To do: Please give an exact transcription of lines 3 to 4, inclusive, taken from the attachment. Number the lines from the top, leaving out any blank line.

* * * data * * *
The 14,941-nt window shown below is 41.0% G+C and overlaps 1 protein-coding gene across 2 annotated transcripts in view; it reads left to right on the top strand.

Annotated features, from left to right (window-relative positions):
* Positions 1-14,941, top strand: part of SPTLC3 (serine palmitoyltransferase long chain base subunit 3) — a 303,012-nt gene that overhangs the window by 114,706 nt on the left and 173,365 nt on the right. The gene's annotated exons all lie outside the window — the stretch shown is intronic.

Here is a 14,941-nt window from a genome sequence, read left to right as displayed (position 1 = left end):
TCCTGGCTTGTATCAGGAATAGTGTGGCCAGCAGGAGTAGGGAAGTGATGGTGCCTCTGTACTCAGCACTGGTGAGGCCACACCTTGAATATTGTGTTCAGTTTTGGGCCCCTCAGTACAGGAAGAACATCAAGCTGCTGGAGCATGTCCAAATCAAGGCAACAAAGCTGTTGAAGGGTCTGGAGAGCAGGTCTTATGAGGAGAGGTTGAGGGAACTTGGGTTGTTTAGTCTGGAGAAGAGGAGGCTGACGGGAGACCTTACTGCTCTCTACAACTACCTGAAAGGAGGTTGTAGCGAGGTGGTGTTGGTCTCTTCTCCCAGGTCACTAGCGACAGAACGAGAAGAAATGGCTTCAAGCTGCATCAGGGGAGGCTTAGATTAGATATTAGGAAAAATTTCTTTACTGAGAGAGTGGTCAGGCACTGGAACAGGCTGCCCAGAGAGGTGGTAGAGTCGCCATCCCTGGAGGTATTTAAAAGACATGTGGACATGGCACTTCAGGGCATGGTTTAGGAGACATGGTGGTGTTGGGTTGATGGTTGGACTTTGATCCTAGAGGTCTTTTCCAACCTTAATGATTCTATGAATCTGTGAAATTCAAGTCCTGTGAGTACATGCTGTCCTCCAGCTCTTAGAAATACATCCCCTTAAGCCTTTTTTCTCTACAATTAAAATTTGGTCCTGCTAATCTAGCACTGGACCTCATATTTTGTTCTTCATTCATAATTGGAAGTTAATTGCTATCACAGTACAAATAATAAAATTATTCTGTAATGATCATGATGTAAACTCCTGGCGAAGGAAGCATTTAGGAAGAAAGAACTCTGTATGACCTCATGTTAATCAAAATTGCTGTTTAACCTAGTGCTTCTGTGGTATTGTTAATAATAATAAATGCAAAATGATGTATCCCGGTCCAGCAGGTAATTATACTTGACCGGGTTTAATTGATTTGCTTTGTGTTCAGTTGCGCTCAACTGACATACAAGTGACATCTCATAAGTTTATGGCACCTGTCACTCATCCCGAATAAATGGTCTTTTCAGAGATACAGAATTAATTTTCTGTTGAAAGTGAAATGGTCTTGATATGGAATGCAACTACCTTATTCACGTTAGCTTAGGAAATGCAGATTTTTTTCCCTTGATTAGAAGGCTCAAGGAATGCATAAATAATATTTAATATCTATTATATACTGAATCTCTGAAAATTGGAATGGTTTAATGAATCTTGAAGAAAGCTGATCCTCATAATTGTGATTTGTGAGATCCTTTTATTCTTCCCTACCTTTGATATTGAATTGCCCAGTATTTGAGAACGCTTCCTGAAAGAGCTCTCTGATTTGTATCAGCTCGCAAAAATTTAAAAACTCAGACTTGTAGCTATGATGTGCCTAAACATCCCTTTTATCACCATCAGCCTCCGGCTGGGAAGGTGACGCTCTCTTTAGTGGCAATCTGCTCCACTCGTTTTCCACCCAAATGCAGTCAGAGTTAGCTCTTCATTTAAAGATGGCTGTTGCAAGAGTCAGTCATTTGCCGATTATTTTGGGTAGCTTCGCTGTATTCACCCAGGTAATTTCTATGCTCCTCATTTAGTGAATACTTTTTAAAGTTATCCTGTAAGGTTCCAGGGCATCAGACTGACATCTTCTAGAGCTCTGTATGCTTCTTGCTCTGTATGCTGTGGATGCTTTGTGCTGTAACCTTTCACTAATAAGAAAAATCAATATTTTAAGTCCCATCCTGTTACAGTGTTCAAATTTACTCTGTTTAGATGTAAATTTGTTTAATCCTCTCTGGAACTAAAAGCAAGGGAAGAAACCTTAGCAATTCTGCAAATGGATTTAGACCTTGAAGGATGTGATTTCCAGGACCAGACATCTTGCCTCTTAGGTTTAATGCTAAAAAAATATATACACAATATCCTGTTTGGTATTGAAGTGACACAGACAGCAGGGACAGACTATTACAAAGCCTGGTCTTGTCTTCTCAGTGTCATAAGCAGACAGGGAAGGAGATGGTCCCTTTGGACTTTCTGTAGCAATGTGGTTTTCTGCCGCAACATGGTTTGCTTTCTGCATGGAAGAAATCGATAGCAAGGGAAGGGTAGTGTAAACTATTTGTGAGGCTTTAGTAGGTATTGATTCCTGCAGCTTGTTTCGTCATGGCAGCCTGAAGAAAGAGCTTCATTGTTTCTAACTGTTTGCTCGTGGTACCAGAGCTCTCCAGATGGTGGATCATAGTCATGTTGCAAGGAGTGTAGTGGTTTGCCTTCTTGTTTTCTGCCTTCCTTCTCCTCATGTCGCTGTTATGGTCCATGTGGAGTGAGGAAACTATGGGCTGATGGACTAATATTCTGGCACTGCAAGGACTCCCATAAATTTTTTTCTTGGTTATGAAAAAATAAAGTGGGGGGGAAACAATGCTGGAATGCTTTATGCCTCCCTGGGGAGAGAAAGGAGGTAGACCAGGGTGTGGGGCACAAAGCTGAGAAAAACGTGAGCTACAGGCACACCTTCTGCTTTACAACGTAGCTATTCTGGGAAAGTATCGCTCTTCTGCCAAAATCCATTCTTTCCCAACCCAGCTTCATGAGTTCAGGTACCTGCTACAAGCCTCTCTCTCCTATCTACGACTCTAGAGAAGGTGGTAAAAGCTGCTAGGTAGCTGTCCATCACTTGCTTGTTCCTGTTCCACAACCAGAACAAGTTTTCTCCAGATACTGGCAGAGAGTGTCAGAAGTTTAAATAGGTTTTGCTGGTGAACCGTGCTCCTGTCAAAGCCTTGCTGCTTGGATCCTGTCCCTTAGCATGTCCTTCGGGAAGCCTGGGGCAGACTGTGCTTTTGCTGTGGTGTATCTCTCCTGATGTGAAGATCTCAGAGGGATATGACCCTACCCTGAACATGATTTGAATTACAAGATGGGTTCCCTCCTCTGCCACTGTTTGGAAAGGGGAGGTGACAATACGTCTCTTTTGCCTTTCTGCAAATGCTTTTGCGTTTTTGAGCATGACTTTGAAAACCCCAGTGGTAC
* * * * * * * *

* Positions 1-14,941, top strand: part of SPTLC3 (serine palmitoyltransferase long chain base subunit 3) — a 303,012-nt gene that overhangs the window by 114,706 nt on the left and 173,365 nt on the right. The gene's annotated exons all lie outside the window — the stretch shown is intronic.

Here is a 14,941-nt window from a genome sequence, read left to right as displayed (position 1 = left end):